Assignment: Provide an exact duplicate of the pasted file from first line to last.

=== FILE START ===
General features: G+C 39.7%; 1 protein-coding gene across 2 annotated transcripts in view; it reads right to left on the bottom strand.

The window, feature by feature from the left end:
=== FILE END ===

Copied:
General features: G+C 39.7%; 1 protein-coding gene across 2 annotated transcripts in view; it reads right to left on the bottom strand.

The window, feature by feature from the left end: